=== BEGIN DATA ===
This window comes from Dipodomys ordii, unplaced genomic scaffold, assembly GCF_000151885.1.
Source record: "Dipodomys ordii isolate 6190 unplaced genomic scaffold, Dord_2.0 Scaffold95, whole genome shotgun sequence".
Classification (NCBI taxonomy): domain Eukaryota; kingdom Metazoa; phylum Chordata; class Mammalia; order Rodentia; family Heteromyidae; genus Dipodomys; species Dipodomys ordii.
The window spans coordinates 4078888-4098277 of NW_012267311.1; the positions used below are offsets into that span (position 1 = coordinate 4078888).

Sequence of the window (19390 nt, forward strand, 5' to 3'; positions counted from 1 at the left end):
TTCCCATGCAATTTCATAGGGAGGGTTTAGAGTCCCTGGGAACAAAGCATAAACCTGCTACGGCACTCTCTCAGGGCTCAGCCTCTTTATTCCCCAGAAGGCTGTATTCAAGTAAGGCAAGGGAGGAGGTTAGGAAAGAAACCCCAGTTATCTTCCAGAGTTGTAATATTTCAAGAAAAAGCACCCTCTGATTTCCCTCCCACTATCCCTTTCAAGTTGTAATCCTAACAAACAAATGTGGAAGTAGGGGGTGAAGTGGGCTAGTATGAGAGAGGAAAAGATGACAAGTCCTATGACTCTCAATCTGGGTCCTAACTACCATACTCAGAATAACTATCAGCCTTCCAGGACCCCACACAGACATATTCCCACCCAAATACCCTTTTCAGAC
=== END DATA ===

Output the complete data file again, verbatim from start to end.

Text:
This window comes from Dipodomys ordii, unplaced genomic scaffold, assembly GCF_000151885.1.
Source record: "Dipodomys ordii isolate 6190 unplaced genomic scaffold, Dord_2.0 Scaffold95, whole genome shotgun sequence".
Classification (NCBI taxonomy): domain Eukaryota; kingdom Metazoa; phylum Chordata; class Mammalia; order Rodentia; family Heteromyidae; genus Dipodomys; species Dipodomys ordii.
The window spans coordinates 4078888-4098277 of NW_012267311.1; the positions used below are offsets into that span (position 1 = coordinate 4078888).

Sequence of the window (19390 nt, forward strand, 5' to 3'; positions counted from 1 at the left end):
TTCCCATGCAATTTCATAGGGAGGGTTTAGAGTCCCTGGGAACAAAGCATAAACCTGCTACGGCACTCTCTCAGGGCTCAGCCTCTTTATTCCCCAGAAGGCTGTATTCAAGTAAGGCAAGGGAGGAGGTTAGGAAAGAAACCCCAGTTATCTTCCAGAGTTGTAATATTTCAAGAAAAAGCACCCTCTGATTTCCCTCCCACTATCCCTTTCAAGTTGTAATCCTAACAAACAAATGTGGAAGTAGGGGGTGAAGTGGGCTAGTATGAGAGAGGAAAAGATGACAAGTCCTATGACTCTCAATCTGGGTCCTAACTACCATACTCAGAATAACTATCAGCCTTCCAGGACCCCACACAGACATATTCCCACCCAAATACCCTTTTCAGAC